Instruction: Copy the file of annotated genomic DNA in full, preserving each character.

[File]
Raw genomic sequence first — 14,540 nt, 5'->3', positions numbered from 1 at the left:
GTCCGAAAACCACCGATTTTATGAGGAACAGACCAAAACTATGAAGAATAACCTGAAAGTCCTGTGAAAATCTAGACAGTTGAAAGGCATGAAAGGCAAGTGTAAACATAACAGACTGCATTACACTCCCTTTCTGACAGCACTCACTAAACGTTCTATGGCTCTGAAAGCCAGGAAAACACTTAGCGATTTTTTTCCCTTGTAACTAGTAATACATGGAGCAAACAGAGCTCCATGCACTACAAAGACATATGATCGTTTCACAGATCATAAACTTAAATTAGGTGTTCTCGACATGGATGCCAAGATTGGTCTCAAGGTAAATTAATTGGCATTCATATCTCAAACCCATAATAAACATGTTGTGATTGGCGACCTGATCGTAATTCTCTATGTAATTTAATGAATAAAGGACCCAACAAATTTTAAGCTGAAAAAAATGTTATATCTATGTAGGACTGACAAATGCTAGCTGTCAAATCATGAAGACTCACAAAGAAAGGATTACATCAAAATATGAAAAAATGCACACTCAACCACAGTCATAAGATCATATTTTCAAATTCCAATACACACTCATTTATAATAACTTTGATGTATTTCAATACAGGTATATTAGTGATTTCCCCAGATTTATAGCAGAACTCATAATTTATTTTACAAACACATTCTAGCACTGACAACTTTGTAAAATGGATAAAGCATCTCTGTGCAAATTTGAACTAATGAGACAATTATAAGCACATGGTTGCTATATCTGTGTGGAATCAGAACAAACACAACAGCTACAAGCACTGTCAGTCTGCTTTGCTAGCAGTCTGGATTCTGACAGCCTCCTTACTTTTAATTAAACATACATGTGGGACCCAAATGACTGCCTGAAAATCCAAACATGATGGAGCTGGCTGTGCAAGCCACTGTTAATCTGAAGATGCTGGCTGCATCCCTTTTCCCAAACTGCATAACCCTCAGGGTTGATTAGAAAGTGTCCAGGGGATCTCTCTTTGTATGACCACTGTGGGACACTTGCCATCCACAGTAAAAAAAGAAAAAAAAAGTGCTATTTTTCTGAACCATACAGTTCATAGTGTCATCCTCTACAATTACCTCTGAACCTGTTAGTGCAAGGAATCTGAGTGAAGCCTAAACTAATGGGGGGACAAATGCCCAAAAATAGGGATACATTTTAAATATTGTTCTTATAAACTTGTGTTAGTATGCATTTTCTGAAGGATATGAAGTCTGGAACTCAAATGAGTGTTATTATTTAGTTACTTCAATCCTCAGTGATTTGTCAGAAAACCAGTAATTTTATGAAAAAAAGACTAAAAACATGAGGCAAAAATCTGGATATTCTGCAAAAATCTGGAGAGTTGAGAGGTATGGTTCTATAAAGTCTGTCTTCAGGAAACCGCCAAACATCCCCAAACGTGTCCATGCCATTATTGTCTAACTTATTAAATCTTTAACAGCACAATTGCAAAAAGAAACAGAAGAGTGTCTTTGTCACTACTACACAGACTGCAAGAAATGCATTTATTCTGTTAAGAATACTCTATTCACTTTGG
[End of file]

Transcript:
Raw genomic sequence first — 14,540 nt, 5'->3', positions numbered from 1 at the left:
GTCCGAAAACCACCGATTTTATGAGGAACAGACCAAAACTATGAAGAATAACCTGAAAGTCCTGTGAAAATCTAGACAGTTGAAAGGCATGAAAGGCAAGTGTAAACATAACAGACTGCATTACACTCCCTTTCTGACAGCACTCACTAAACGTTCTATGGCTCTGAAAGCCAGGAAAACACTTAGCGATTTTTTTCCCTTGTAACTAGTAATACATGGAGCAAACAGAGCTCCATGCACTACAAAGACATATGATCGTTTCACAGATCATAAACTTAAATTAGGTGTTCTCGACATGGATGCCAAGATTGGTCTCAAGGTAAATTAATTGGCATTCATATCTCAAACCCATAATAAACATGTTGTGATTGGCGACCTGATCGTAATTCTCTATGTAATTTAATGAATAAAGGACCCAACAAATTTTAAGCTGAAAAAAATGTTATATCTATGTAGGACTGACAAATGCTAGCTGTCAAATCATGAAGACTCACAAAGAAAGGATTACATCAAAATATGAAAAAATGCACACTCAACCACAGTCATAAGATCATATTTTCAAATTCCAATACACACTCATTTATAATAACTTTGATGTATTTCAATACAGGTATATTAGTGATTTCCCCAGATTTATAGCAGAACTCATAATTTATTTTACAAACACATTCTAGCACTGACAACTTTGTAAAATGGATAAAGCATCTCTGTGCAAATTTGAACTAATGAGACAATTATAAGCACATGGTTGCTATATCTGTGTGGAATCAGAACAAACACAACAGCTACAAGCACTGTCAGTCTGCTTTGCTAGCAGTCTGGATTCTGACAGCCTCCTTACTTTTAATTAAACATACATGTGGGACCCAAATGACTGCCTGAAAATCCAAACATGATGGAGCTGGCTGTGCAAGCCACTGTTAATCTGAAGATGCTGGCTGCATCCCTTTTCCCAAACTGCATAACCCTCAGGGTTGATTAGAAAGTGTCCAGGGGATCTCTCTTTGTATGACCACTGTGGGACACTTGCCATCCACAGTAAAAAAAGAAAAAAAAAGTGCTATTTTTCTGAACCATACAGTTCATAGTGTCATCCTCTACAATTACCTCTGAACCTGTTAGTGCAAGGAATCTGAGTGAAGCCTAAACTAATGGGGGGACAAATGCCCAAAAATAGGGATACATTTTAAATATTGTTCTTATAAACTTGTGTTAGTATGCATTTTCTGAAGGATATGAAGTCTGGAACTCAAATGAGTGTTATTATTTAGTTACTTCAATCCTCAGTGATTTGTCAGAAAACCAGTAATTTTATGAAAAAAAGACTAAAAACATGAGGCAAAAATCTGGATATTCTGCAAAAATCTGGAGAGTTGAGAGGTATGGTTCTATAAAGTCTGTCTTCAGGAAACCGCCAAACATCCCCAAACGTGTCCATGCCATTATTGTCTAACTTATTAAATCTTTAACAGCACAATTGCAAAAAGAAACAGAAGAGTGTCTTTGTCACTACTACACAGACTGCAAGAAATGCATTTATTCTGTTAAGAATACTCTATTCACTTTGG